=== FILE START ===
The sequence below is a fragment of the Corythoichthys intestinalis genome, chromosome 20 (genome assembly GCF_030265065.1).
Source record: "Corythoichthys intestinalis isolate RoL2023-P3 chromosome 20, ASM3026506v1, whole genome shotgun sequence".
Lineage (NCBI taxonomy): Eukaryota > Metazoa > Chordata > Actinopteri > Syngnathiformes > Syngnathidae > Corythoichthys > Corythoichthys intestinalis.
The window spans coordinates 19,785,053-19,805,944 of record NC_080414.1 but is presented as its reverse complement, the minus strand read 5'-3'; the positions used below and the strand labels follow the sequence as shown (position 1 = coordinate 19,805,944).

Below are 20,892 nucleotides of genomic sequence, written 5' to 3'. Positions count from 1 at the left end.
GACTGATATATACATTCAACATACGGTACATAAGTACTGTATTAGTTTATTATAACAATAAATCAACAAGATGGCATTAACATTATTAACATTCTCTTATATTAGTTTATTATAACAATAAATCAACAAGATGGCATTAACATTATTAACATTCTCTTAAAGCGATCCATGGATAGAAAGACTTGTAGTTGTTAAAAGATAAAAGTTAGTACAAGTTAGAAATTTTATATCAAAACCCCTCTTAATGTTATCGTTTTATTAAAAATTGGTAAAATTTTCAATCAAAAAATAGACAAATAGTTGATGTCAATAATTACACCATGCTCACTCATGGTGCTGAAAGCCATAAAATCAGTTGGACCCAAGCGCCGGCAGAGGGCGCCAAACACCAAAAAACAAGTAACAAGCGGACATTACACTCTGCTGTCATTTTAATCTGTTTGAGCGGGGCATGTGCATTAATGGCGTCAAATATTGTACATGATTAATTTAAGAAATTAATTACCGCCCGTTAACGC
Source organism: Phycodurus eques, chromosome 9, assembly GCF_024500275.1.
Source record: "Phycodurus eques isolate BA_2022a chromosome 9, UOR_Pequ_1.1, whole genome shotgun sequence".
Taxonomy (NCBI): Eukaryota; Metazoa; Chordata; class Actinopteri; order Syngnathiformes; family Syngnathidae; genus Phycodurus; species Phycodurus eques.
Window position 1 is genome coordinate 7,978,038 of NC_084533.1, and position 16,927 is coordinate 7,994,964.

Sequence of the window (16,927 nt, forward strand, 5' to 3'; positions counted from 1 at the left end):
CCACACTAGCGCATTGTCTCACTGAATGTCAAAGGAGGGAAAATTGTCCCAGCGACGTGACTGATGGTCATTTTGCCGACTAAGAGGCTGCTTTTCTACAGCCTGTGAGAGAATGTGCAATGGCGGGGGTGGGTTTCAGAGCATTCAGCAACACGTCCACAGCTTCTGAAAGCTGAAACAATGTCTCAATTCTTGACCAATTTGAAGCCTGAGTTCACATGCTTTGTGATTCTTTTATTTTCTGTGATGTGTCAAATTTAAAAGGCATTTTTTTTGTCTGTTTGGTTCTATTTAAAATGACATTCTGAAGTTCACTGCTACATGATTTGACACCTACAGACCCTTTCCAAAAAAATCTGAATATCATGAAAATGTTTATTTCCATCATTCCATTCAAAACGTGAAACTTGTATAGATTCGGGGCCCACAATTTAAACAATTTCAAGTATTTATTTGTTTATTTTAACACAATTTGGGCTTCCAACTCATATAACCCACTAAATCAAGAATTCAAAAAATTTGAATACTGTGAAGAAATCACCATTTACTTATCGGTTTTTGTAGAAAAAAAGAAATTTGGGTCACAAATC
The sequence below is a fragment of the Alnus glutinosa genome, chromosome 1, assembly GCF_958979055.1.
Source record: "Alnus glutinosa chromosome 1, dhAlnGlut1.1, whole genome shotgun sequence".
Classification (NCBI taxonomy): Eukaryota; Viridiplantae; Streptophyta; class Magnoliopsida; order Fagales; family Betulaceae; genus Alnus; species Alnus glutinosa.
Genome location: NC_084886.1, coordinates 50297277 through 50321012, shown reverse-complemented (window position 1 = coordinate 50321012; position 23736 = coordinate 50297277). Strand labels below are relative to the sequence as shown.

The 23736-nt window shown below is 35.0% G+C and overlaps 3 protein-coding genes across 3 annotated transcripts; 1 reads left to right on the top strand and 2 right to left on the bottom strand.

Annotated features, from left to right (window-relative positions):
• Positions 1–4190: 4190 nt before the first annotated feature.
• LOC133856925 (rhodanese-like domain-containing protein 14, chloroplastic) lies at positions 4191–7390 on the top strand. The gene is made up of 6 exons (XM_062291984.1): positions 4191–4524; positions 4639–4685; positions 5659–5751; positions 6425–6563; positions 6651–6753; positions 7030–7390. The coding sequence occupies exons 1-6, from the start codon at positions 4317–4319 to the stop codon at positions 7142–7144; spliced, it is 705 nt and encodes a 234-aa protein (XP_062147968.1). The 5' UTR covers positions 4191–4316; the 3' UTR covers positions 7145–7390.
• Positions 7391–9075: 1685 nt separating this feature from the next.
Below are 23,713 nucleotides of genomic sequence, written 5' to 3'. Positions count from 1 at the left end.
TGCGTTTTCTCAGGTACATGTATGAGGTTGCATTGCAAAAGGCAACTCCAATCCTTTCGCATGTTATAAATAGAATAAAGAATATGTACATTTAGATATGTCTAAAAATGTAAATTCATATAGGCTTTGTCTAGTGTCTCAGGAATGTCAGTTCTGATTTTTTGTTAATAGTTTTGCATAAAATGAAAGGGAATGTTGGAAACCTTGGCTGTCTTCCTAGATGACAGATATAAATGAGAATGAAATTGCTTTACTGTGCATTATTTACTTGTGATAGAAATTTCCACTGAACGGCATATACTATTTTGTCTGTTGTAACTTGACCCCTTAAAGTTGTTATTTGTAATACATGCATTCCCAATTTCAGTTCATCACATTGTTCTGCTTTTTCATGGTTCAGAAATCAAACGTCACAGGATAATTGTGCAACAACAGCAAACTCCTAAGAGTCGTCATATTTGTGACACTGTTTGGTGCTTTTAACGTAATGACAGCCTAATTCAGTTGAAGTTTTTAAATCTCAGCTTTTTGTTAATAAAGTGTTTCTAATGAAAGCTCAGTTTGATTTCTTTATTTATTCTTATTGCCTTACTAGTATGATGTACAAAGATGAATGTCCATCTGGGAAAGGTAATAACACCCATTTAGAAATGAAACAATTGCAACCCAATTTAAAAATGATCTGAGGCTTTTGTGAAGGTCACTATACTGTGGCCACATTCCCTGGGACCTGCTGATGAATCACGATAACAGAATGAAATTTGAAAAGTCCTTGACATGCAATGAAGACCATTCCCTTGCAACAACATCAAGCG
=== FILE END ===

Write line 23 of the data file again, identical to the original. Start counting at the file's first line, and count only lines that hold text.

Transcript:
TGCGTTTTCTCAGGTACATGTATGAGGTTGCATTGCAAAAGGCAACTCCAATCCTTTCGCATGTTATAAATAGAATAAAGAATATGTACATTTAGATATGTCTAAAAATGTAAATTCATATAGGCTTTGTCTAGTGTCTCAGGAATGTCAGTTCTGATTTTTTGTTAATAGTTTTGCATAAAATGAAAGGGAATGTTGGAAACCTTGGCTGTCTTCCTAGATGACAGATATAAATGAGAATGAAATTGCTTTACTGTGCATTATTTACTTGTGATAGAAATTTCCACTGAACGGCATATACTATTTTGTCTGTTGTAACTTGACCCCTTAAAGTTGTTATTTGTAATACATGCATTCCCAATTTCAGTTCATCACATTGTTCTGCTTTTTCATGGTTCAGAAATCAAACGTCACAGGATAATTGTGCAACAACAGCAAACTCCTAAGAGTCGTCATATTTGTGACACTGTTTGGTGCTTTTAACGTAATGACAGCCTAATTCAGTTGAAGTTTTTAAATCTCAGCTTTTTGTTAATAAAGTGTTTCTAATGAAAGCTCAGTTTGATTTCTTTATTTATTCTTATTGCCTTACTAGTATGATGTACAAAGATGAATGTCCATCTGGGAAAGGTAATAACACCCATTTAGAAATGAAACAATTGCAACCCAATTTAAAAATGATCTGAGGCTTTTGTGAAGGTCACTATACTGTGGCCACATTCCCTGGGACCTGCTGATGAATCACGATAACAGAATGAAATTTGAAAAGTCCTTGACATGCAATGAAGACCATTCCCTTGCAACAACATCAAGCG